• Speed limits at the time were 8mph in towns and 12 mph outside
  • Some drivers wanted a 2 hour lunch stop for lunch and liqueurs; others did not want to stop
  • To allow the public the opportunity to see the cars up close and personal motor shows were organised in each town and city visited, some just for a couple of hours others all day.
  • Rest days were built in – driving an open motor car in all weathers was hard work
  • Maps were not very accurate
  • Sign posts long the way were non existent
  • There were no mobile phones and very few static phones for that matter
  • Mechanical assistance consisted of what you could carry and repairs you could undertake
  • There were few hotels, en route, that were comfortable enough to house the participants 
Due to all this and many other considerations the event actually took 20 days to complete. There were 53 trade entries (manufacturers) and 31 private entries of which 23 trade entries and 24 private entries made the finish. An incredible feat and an event, with hindsight, that  was the foundation stone of British Motor Industry.
The Veteran Car Club organised a Historic Enactment of the Thousand Mile trial in 2000 to mark its 100 year birthday,. The Thousand Mile Trial was an Endurance event. The Historic Endurance Rallying Organisation will re-run the event for pre-war cars and follow the original trial route, where possible, but complete the thousand miles in 5 days.

 My own event took place over 11 days of driving as did the 1900 event, commencing on 29th April until 9th May. I followed the original route and direction as far as I could ascertain details of the old roads they would have likely used. 

As, unlike the 1900's wealthy owners, I did not have the benefit of knowing the residents of large Country Houses, such as Calcot Park near Reading and Webeck & Clumber Parks in Lincolnshire, where they probably stayed or just stopped for the occasional refreshment, I booked myself into reasonable cost accommodation near to the same Cities where they indicated that they stopped.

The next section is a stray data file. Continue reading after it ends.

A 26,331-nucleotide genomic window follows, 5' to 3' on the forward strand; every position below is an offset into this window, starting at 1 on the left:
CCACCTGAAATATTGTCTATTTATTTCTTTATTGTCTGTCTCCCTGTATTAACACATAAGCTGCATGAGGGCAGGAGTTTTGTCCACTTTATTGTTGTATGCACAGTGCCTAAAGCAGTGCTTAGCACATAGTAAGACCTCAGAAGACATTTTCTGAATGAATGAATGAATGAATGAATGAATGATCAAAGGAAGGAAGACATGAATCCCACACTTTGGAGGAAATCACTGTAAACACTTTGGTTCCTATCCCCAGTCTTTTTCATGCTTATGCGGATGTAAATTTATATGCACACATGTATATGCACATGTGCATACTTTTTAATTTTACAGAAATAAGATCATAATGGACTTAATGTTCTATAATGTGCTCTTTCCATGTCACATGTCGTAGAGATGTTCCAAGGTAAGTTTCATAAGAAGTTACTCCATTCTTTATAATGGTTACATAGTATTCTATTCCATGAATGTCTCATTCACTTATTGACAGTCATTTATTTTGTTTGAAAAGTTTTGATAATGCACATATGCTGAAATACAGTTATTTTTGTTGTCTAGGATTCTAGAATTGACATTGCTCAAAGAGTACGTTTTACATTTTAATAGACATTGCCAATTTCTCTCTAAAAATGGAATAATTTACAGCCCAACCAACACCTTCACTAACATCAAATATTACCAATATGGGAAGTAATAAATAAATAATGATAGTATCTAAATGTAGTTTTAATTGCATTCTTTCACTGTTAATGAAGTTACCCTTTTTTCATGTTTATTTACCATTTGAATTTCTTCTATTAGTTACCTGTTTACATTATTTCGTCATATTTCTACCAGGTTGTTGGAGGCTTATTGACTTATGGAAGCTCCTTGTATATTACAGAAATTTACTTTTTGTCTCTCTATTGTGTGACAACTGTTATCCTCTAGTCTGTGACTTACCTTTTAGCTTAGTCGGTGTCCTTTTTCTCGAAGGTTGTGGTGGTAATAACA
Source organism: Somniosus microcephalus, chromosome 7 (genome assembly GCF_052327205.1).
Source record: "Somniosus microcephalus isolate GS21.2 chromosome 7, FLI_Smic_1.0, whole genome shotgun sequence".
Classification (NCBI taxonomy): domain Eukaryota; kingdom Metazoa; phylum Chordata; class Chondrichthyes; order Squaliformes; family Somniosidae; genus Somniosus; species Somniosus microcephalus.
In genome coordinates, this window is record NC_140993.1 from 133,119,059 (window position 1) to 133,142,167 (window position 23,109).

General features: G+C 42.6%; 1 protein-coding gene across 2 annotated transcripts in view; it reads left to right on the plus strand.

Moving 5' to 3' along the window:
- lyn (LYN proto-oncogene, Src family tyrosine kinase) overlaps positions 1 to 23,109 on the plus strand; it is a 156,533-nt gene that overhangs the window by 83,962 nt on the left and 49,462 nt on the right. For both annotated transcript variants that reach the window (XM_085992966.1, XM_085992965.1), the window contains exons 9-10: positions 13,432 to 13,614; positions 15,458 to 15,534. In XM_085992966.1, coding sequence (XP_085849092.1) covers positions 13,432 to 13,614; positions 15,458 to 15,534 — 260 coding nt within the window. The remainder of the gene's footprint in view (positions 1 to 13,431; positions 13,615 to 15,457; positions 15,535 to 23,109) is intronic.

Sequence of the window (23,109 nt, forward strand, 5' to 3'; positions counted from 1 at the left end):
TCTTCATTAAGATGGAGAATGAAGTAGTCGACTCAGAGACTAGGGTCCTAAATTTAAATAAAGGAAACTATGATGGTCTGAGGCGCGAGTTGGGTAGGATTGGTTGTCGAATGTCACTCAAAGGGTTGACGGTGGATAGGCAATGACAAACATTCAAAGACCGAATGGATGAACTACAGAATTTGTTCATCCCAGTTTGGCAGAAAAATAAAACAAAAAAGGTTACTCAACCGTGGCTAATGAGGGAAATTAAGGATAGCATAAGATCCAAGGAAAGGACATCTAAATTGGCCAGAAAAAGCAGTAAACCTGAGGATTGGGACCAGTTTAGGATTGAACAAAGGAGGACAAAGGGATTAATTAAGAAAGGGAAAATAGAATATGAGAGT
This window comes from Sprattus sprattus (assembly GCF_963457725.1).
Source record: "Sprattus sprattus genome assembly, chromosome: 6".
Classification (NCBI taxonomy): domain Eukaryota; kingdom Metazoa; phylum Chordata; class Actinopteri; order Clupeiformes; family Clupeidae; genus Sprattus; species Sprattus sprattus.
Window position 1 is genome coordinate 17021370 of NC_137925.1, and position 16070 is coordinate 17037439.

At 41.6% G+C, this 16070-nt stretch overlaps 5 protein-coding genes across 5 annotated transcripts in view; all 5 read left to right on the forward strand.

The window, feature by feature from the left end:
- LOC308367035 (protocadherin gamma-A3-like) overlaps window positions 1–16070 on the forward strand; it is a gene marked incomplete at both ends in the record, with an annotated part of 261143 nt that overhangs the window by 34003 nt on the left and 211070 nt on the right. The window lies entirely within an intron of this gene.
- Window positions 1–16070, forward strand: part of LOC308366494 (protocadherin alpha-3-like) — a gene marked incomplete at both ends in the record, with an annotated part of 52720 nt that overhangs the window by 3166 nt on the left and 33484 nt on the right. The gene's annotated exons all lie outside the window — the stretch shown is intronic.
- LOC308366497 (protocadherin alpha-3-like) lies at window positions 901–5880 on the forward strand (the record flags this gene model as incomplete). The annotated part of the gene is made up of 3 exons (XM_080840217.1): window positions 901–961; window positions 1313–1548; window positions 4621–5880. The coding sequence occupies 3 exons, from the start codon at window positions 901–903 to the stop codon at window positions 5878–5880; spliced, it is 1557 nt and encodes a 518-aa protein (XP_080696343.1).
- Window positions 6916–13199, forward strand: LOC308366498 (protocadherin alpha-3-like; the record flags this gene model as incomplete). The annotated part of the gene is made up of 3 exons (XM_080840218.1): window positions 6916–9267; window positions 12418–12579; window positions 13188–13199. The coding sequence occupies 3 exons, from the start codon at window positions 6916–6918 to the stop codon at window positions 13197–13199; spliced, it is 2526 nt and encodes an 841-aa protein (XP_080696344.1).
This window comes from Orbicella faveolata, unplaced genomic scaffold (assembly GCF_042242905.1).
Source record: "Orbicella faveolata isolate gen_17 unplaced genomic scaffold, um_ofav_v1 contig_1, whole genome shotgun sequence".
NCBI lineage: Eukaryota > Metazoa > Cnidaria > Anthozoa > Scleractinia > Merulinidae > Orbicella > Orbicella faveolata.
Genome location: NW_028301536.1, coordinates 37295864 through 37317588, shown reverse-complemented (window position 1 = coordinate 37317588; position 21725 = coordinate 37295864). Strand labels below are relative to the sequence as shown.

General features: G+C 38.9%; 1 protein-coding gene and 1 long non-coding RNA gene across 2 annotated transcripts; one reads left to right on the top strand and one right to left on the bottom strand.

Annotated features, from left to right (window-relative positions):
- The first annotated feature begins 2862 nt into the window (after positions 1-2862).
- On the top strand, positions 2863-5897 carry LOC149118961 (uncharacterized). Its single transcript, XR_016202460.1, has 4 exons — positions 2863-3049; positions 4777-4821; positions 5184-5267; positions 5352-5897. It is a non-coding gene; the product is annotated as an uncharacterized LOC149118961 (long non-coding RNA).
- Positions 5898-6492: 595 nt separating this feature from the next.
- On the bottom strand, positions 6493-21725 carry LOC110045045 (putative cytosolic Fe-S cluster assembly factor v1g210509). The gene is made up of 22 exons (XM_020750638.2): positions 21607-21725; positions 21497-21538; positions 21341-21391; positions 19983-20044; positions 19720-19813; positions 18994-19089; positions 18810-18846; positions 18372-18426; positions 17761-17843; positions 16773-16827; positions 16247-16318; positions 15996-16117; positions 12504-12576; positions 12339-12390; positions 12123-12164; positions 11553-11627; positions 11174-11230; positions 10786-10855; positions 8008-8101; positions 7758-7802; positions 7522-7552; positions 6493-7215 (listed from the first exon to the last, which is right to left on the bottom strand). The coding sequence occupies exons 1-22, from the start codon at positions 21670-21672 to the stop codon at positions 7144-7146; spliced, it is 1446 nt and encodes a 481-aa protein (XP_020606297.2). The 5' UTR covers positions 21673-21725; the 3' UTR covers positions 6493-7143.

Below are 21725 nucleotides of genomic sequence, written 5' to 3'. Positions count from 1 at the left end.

I focused my fundraising during the trip by stopping with the Morgan at 17 Sainsbury's and 3 Asda Super Stores with the approval of the Management. I staed at each for periods of around 3 to 4 hours and collected donations by standing at the Main Doors in my Help for Heroes outfit holding out my special Double Ended 'Baton' Tins.

At the Morgan Factory, on my way.

Due to the extreme kindness of all of the Store's Customers, I raised just over £2000. 
A further £1067 was raised by Online Donations to my Bmycharity Website, mostly from the Morgan Community who supported me through the 'TalkMorgan' Website.

During the journey I covered a total distance of 1286 Miles. with diversions to the Morgan Factory, a minor diversion around a road blockage near Derby and off route visits to Wetherby and both Elterwater and Cockermouth when I was in Cumbria.

I managed to restrict my Accomodation and Meals costs to just £790.49

The Total Fuel Costs were £252.21

So all in all, my costs were just over £1000 used to raise £3000 which, considering the pleasure of the drive and the experience, was well worth it. (£95 per day is a very good value in my book)

(Last year I spent £3000 to raise £7000 with the help of over £2000 coming from our Waddesdon Day) 


1 comment:

  1. Well done Frank, a great job. While I had my feet up in Corfu you were doing something really worthwhile.
    What's all this nonsense about being too old at 70? I'm ahead of you and don't forget, age is just a number!
    Kind regards,
    Chris Gleave